The former Beatle has also unveiled the new video for ‘Give More Love,’ the title song from his 2017 album. Directed by Brent Carpenter, the clip features photos from fans depicting peace, love and kindness, selected from those submitted in a Give More Love contest. Ringo and the All-Starr Band’s summer tour begins on 2 June in Atlantic City and runs until 11 July.
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Around that time, she grew close to George’s friend and singer Eric Clapton, who had made it known he had strong feelings for Pattie at the time. Her dedication to her husband meant she didn’t act on it, and that led to Clapton’s highly publicised battle with drugs and alcohol, before he eventually sought treatment and recovered around 1974.
“I realised I felt something but I tried to keep it under wraps. Things were so hard and difficult for George, I didn’t want to add to his anxiety about everything. It was very, very difficult.”
By the time Clapton was out of rehab, Pattie’s marriage to George had hit rock bottom, and he had embarked on an affair with Ringo Starr’s former wife Maureen.
It won’t generate the same amount of publicity as the 50th anniversary of The Beatles’ Sgt. Pepper’s Lonely Hearts Club Band did, last year. But this year marks the 50th anniversary of the double album The Beatles — commonly referred to as The White Album, because of its cover. And Monmouth University in West Long Branch will host an academic symposium on the album, Nov. 8-11.
Beatles historian Mark Lewisohn will be the keynote speaker, and the symposium will have the theme of “Producing an Enigma for the Ages.”
Source: JAY LUSTIG/njarts.net
The Imagine mosiac at Strawberry Field in Central Park dedicated to the late John Lennon, who lived across the street in the Dakota at Central Park West and 72nd Street in New York City.
Some 20 students enrolled in the Penn State Berks Beatles honors course turned into day trippers on Sunday, April 8, traveling to New York City for a walking tour of Fab Four historic points "here, there and everywhere"; a presentation by one of the world’s leading Beatles experts and enthusiasts; and a visit to the New York Public Library’s current 1960s U.S. history and culture exhibit.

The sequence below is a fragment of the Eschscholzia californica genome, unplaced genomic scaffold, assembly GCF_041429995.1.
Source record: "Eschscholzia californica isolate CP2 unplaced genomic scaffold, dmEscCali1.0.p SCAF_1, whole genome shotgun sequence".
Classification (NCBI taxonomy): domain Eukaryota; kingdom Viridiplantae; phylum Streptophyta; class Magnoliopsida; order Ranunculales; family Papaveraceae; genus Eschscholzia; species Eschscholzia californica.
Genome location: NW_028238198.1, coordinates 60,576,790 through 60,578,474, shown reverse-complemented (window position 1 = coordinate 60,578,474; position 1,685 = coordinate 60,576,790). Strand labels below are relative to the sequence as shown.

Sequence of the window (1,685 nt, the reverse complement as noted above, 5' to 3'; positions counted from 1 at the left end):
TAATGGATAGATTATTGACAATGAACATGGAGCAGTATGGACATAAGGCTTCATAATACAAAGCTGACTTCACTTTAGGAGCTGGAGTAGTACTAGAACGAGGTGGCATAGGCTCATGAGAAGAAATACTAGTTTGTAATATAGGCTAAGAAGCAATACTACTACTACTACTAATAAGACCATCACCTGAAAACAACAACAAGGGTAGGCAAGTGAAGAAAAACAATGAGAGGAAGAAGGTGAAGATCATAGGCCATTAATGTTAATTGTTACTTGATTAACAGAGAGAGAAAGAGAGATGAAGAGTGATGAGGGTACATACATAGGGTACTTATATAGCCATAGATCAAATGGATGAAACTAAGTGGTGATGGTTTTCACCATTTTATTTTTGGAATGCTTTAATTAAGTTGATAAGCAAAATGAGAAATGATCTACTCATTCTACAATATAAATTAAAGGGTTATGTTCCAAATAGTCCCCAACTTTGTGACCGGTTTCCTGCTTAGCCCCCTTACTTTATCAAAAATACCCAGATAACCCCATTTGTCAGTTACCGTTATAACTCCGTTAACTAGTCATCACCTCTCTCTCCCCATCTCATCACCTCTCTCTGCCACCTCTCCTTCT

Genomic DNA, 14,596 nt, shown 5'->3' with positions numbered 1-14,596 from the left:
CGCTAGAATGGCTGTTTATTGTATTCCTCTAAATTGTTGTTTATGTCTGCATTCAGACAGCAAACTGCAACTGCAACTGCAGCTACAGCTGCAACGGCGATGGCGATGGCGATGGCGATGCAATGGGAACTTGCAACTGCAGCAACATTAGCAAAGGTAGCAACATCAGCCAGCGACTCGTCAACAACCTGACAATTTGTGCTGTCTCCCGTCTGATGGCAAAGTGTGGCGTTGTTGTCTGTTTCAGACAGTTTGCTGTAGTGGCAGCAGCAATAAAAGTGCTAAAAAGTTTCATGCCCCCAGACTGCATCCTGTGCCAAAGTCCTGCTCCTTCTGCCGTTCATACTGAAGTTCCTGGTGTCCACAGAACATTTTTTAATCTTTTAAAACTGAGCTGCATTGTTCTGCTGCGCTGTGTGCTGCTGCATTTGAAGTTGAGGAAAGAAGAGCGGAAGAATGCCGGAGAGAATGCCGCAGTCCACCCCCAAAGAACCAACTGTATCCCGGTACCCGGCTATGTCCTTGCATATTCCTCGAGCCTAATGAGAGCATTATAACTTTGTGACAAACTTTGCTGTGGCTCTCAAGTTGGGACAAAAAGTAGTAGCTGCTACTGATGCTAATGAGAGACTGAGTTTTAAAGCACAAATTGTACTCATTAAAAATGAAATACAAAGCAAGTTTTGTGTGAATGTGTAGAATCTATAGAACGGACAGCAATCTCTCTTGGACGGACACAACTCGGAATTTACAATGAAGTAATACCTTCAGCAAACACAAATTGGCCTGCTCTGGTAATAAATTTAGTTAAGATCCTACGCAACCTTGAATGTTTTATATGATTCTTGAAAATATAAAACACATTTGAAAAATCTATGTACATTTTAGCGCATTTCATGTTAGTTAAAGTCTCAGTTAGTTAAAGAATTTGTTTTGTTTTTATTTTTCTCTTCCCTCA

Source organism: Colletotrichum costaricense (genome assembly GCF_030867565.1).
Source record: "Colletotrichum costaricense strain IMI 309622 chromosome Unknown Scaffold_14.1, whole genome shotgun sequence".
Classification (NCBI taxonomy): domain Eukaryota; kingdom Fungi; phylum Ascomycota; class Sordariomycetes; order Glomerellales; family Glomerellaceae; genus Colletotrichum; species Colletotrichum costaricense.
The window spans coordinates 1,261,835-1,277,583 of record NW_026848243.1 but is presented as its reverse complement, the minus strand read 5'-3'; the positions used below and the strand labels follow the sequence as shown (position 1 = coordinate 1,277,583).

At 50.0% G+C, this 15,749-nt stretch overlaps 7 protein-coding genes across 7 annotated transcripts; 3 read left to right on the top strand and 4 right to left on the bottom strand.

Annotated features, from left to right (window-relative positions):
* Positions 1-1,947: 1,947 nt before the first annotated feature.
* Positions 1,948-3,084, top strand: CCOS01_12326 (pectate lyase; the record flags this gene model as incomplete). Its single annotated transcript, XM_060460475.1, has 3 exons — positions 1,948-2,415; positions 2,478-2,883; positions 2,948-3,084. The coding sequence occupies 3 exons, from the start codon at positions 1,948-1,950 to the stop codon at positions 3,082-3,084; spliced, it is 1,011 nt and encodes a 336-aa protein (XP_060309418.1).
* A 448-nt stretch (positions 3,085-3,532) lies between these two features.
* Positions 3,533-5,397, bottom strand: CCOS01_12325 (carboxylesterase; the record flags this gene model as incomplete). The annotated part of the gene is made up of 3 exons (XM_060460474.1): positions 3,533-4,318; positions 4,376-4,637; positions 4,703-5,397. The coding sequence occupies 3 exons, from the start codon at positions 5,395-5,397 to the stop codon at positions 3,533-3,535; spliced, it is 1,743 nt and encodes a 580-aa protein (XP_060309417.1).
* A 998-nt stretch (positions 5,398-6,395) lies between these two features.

Taught since 2016 by Thomas Lynn, associate professor of English, the course INART 205: Introducing the Beatles offers undergraduates a detailed overview of the music and lives of John Lennon, Paul McCartney, George Harrison and Ringo Starr, and their impact on the world.
Source: Alan Shirk/news.psu.edudetails
Paul and Linda McCartney in 1973; Michael Putland/Getty ImagesYou might have missed it, but Paul McCartney took a moment Tuesday to remember his late wife, Linda, on the 20th anniversary of her passing.
McCartney posted a color photo of Linda on his Twitter and Instagram, one that appears to have been taken in the early 1970s. Linda's wearing a sweater, with her face in profile, slightly upraised and presented against a sunny blue sky, her hair catching the light like a halo.
"Remembering Linda with love today," McCartney writes. "Beautiful memories."
Paul met Linda Eastman in May of 1967 in London, when she was a 25-year-old photographer. They were married March 12, 1969 and remained nearly inseparable until Linda's death from cancer on April 17, 1998.
“As designers, we wondered what it would look like to visualize The Beatles and chart their story–the evolution of their music, style and characters–through a series of graphics,” write John Pring and Rob Thomas, lifelong friends and authors of Visualizing The Beatles, coming May 1 in the U.S. from Dey Street Books. (The book was released in the U.K. in 2016 by Orphans Publishing.)
And so they have, with their magical “history” tour of the Beatles career, arranged chronologically beginning with the band’s pre-Beatles days through to Abbey Road and Let It Be.
The book also takes welcome detours with pages devoted to such topics as “Press Conference Humor,” “Style Through the Years,” “Fab Four Memorabilia Sales,” “Hairstyles Over the Years,” and so on.
Source: Best Classic Bands Staff/bestclassicbands.comdetails